The 5E Model - Our New Lesson Plans

Happy New Year!  This past week was our first week back to school.  Our weather was cold and drizzly, but our students were really pretty calm.  We, as teachers, were trying to get back into the swing of things after two weeks of rest and holiday festivities.  One focus of our attention this week has been lesson plans.  Our district is moving towards the Five E model of lesson plans for all subject areas.  Last year we dabbled in the 5 E's for Science instruction.  This year, with Go Math, we moved into using it for Math as well.  Now in January, we are supposed to add ELA and Social Studies.

The 5 E's is an instructional model based on an approach to learning where students connect new learning experiences to prior knowledge. The 5 E model can be used with students from Pre-kinder through high school.

Each phase in this lesson model begins with the letter "E":

Engage: This phase provides a focus for the lesson.  The teacher focuses students on the content they will be learning.  It helps her find out what students already know and  they want to know.

This provides students with an experience that helps them actively explore and develop concepts, processes, and skills.

Students are given opportunities to explain their understanding of concepts they have been exploring. This is also where the teacher can provide vocabulary, definitions, and explanations of concepts, processes, and skills.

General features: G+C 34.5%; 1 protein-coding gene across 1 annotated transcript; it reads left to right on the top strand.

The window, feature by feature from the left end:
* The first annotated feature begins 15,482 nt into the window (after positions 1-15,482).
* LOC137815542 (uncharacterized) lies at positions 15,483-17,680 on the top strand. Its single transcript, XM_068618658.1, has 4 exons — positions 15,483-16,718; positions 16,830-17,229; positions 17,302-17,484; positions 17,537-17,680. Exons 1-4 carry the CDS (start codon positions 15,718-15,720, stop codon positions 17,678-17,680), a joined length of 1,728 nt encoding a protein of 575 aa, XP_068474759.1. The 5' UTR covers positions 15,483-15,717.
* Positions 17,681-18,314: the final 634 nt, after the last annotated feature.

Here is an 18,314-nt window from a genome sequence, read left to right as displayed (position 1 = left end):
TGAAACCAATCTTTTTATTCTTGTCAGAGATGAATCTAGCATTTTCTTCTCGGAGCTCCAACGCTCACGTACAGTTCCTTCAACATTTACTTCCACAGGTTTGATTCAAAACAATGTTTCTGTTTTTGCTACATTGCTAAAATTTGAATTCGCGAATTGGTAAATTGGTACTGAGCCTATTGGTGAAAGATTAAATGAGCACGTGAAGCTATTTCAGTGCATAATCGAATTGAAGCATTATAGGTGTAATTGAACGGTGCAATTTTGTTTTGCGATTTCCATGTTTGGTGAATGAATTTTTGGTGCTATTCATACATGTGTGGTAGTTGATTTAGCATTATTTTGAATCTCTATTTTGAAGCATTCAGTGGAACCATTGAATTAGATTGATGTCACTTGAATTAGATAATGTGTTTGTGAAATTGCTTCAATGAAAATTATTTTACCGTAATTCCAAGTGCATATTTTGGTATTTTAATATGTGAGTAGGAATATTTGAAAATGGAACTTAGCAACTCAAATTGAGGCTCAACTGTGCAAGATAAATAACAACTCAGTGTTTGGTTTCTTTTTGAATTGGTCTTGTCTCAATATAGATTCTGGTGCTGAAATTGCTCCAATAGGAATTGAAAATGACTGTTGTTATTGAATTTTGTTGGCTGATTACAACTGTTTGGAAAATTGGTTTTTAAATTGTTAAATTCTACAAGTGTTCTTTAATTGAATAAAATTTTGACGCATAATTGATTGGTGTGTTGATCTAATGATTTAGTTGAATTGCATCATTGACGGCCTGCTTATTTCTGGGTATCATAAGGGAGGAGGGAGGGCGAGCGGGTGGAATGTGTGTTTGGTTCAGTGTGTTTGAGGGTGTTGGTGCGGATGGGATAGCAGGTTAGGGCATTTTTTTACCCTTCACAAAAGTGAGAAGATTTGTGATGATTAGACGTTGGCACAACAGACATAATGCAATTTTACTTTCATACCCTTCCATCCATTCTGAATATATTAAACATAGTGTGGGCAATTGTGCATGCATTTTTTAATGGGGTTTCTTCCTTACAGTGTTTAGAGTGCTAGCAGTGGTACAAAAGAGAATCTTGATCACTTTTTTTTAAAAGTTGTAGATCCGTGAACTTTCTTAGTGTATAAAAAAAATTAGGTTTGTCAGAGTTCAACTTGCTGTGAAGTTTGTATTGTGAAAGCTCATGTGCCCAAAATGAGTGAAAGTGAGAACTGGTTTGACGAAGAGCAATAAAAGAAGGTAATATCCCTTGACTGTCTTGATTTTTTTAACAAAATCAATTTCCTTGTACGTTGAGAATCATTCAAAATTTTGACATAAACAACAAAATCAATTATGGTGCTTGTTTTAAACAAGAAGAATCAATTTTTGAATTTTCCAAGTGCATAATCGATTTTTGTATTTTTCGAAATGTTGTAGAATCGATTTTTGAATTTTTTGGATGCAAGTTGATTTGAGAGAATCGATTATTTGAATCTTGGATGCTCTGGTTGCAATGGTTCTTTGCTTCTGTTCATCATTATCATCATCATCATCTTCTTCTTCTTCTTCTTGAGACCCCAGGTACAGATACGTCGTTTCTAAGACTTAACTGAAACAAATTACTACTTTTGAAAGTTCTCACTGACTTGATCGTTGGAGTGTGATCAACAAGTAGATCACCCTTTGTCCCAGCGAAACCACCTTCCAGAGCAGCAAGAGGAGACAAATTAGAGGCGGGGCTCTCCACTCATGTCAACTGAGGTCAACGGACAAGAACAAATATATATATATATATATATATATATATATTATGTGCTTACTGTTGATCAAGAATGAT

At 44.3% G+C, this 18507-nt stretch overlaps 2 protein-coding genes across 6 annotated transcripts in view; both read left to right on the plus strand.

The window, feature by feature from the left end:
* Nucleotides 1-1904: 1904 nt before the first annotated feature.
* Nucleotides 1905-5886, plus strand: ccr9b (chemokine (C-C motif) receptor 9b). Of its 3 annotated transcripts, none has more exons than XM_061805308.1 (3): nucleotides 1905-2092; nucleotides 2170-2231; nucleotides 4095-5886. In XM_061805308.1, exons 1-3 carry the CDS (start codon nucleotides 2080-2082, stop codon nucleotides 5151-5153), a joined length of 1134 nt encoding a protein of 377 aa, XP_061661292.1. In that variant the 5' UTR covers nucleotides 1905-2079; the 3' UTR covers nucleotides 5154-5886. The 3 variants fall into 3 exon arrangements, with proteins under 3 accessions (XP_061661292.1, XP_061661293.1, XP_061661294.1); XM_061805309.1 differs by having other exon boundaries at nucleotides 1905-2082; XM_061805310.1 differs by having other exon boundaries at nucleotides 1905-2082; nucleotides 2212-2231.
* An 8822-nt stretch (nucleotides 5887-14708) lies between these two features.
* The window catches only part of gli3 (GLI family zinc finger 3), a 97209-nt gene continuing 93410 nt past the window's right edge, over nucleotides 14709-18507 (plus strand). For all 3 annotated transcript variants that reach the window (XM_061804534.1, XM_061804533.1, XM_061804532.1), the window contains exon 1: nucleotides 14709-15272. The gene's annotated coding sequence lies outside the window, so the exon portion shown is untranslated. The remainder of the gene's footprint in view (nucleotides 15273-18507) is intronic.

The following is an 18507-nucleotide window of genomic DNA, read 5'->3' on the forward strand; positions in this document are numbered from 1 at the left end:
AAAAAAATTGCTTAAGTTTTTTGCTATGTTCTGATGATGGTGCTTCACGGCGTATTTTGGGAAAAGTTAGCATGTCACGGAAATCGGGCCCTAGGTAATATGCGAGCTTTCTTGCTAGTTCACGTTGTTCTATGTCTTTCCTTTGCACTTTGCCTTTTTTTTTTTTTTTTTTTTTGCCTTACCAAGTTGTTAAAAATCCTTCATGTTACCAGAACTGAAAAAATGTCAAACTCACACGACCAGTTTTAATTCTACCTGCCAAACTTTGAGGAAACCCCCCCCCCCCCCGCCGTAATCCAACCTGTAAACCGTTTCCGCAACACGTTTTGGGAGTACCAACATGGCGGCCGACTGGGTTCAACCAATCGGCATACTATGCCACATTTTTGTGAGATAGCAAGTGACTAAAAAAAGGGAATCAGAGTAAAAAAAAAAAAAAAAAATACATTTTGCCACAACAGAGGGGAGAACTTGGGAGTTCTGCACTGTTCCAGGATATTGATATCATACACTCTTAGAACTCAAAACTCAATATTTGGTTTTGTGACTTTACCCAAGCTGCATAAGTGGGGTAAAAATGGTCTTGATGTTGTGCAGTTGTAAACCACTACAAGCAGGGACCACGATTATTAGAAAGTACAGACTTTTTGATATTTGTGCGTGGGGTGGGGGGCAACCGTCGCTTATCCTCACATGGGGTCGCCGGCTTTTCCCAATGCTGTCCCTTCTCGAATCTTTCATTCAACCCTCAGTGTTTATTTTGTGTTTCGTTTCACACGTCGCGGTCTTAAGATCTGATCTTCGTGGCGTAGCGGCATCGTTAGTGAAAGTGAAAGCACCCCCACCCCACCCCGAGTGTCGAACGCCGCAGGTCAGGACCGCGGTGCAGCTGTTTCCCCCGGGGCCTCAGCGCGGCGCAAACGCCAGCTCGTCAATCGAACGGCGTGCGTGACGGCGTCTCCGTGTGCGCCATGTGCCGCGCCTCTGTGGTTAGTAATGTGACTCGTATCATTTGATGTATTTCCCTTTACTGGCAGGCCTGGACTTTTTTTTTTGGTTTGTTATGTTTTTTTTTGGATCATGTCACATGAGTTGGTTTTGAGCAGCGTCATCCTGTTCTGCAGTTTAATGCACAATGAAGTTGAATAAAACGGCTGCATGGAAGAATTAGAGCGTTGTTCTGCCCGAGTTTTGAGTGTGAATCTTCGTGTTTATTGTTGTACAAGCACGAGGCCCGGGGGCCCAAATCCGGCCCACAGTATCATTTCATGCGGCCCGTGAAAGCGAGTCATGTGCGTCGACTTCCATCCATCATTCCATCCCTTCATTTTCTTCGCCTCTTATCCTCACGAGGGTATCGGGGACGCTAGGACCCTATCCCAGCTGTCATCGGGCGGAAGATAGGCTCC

This is where students extend and develop a deeper understanding of major concepts.  They can delve deeper into areas of interest, and refine their conceptual skills.

This allows teachers to assess the students' understanding of key concepts and skill development.

For most teachers this is new way to structure and set up our lessons.  Most of the teachers in my school are used to a Madeline Hunter type format of  Objectives, Materials, Anticipatory Set, Teacher Direct, Modeling, Check for Understanding, Guided Practice, Independent Practice, Evaluation.  But, when you really look closely, most of the steps in Madeline Hunter Lessons can fit somewhere in the 5E model.  The biggest difference is how the learning is layered one phase before the other to provide connections. And also, the focus in the 5 E model of letting children explore prior to providing them with content. 

As we use and become more familiar with this model of instruction, we have been tweaking our lesson plan formats.  This is one format that seems to have been working well so far.

I'd love to hear the comments of teachers who have been using the 5E model for a while.  Do you use it in all subject areas?  Does it make your lesson planning harder?  How has using it affected your student achievement.  I hope to have answers to these and other questions after we have more experience using this model.

Until Next Time...


  1. What a great teaching practice, thanks for the tip!

  2. What a great teaching practice, thanks for the tip!

  3. I use this for 5th grade math. It allows students to think of thier own strategy and justify their reasoning for what they chose and to also see why what they thought doesn't work.